The new findings on the secret activities of the Internet Research Agency (IRA), known as the Russian government’s “troll factory”, were revealed on Monday in a pair of reports to the US Senate’s intelligence committee. One was led by experts from Oxford University and the other by New Knowledge, an American cybersecurity firm.

New Knowledge said Russia had waged a five-year “propaganda war” against the US public. The Oxford researchers said that while the propaganda was meant to “push and pull” Americans in different directions, “what is clear is that all of the messaging clearly sought to benefit the Republican party – and specifically, Donald Trump”.

Both reports faulted the major social media companies – Facebook, Twitter and Google – for what they said were ongoing failures to turn over exhaustive data to US authorities investigating the Russian campaign. They said some executives had “misrepresented or evaded” and “dissembled” in statements to Congress.

Mark Warner, the committee’s senior Democrat, said new laws were needed to tackle a crisis around social media. “These attacks against our country were much more comprehensive, calculating and widespread than previously revealed,” said Warner.

More than a dozen Russians have been criminally charged with hacking and other online activity by special counsel Robert Mueller and other US prosecutors investigating Moscow’s interference in the 2016 campaign.

The new reports said that while it was well known that Russian trolls flooded social media with rightwing pro-Trump material, their subtler efforts to drive black voters to boycott the election or vote for a third-party candidate were underappreciated.

One popular bogus Facebook account created by the Russians, Blacktivist, attracted 4.6 million “likes”. It told followers in the final weeks of the campaign that “no lives matter to Hillary Clinton”, that black people should vote for the Green party candidate, Jill Stein, and that “not voting is a way to exercise our rights”.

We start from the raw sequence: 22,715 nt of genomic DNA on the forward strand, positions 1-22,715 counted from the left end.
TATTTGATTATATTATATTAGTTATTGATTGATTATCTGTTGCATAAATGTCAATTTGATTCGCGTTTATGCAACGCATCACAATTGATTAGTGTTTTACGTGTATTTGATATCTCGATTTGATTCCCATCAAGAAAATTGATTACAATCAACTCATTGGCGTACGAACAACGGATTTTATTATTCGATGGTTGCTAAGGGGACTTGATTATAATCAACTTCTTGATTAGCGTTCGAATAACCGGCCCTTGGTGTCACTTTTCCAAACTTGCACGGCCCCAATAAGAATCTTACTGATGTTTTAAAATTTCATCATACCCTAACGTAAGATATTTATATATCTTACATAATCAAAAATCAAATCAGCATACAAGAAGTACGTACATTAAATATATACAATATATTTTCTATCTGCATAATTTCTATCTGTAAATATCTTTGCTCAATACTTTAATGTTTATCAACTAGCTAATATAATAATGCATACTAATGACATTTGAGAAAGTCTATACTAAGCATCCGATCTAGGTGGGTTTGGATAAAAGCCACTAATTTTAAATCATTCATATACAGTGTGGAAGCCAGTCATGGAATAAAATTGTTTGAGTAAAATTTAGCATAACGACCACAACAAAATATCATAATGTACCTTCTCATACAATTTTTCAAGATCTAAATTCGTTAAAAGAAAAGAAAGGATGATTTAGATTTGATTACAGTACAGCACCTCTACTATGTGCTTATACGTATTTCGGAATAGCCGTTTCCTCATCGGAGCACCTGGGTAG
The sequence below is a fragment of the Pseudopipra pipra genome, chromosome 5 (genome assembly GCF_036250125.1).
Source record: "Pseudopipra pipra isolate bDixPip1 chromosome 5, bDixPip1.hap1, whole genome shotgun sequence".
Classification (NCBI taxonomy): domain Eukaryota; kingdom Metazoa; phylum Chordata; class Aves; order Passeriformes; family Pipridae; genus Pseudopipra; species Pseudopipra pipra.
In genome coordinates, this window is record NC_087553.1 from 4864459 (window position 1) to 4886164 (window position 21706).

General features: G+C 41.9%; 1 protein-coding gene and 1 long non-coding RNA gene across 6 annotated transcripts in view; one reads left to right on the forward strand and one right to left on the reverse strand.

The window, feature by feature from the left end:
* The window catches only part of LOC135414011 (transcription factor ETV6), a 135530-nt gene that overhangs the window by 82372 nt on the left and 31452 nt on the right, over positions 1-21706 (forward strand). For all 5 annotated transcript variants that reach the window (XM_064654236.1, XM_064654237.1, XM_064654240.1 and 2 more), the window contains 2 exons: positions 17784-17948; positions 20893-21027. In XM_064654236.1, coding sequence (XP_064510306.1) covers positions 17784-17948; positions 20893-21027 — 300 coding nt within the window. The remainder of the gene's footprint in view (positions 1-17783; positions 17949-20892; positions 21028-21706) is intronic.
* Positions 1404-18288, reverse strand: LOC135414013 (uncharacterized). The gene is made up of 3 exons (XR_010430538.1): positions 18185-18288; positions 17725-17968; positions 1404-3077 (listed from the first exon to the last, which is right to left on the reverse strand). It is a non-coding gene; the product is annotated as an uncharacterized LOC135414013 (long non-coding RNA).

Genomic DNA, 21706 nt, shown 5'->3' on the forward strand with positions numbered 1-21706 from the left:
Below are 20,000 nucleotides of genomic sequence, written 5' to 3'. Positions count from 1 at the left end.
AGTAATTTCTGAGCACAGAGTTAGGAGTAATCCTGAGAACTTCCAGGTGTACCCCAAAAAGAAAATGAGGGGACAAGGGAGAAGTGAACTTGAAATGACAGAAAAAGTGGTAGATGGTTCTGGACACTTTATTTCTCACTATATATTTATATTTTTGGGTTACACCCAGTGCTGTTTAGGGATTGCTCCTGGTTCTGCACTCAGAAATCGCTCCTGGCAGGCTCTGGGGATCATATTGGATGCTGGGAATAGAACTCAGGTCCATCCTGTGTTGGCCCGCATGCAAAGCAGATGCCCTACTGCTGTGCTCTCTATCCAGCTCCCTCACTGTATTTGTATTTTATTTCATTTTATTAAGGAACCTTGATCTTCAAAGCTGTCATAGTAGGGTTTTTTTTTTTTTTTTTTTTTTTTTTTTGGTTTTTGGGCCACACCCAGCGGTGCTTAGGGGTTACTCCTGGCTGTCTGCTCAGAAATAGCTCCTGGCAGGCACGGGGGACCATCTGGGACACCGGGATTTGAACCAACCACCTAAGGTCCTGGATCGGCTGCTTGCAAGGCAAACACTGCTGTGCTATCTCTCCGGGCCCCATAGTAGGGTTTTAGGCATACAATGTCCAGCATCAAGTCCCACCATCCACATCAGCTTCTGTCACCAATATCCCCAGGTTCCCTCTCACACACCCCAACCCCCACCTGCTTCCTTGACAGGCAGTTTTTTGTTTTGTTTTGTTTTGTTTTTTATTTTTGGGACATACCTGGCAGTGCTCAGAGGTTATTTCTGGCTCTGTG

Some black Americans were even weaponised as unwitting “human assets” for the Russian campaign, according to the researchers, who said operatives in St Petersburg worked to recruit people in the US to attend rallies and hand out literature.

The Oxford researchers found black Americans were also targeted with more advertisements on Facebook and Instagram than any other group. More than 1,000 different advertisements were directed at Facebook users interested in African American issues, and reached almost 16 million people.

The material was intended to inflame anger about the skewed rates of poverty, incarceration and the use of force by police among black Americans to “divert their political energy away from established political institutions”, the report said, adding that similar content was pushed by the Russians on Twitter and YouTube.

The New Knowledge researchers agreed that the “most prolific IRA efforts” on Facebook and Instagram were aimed at black Americans in what they called an “immersive influence ecosystem” connecting many different pages posting information and reinforcing one another.

In addition to the online posts telling black people their votes would not matter or urging them to vote third-party, Russian operatives tricked people with “vote by text message” scams and tweets designed to create confusion about voting rules, according to New Knowledge.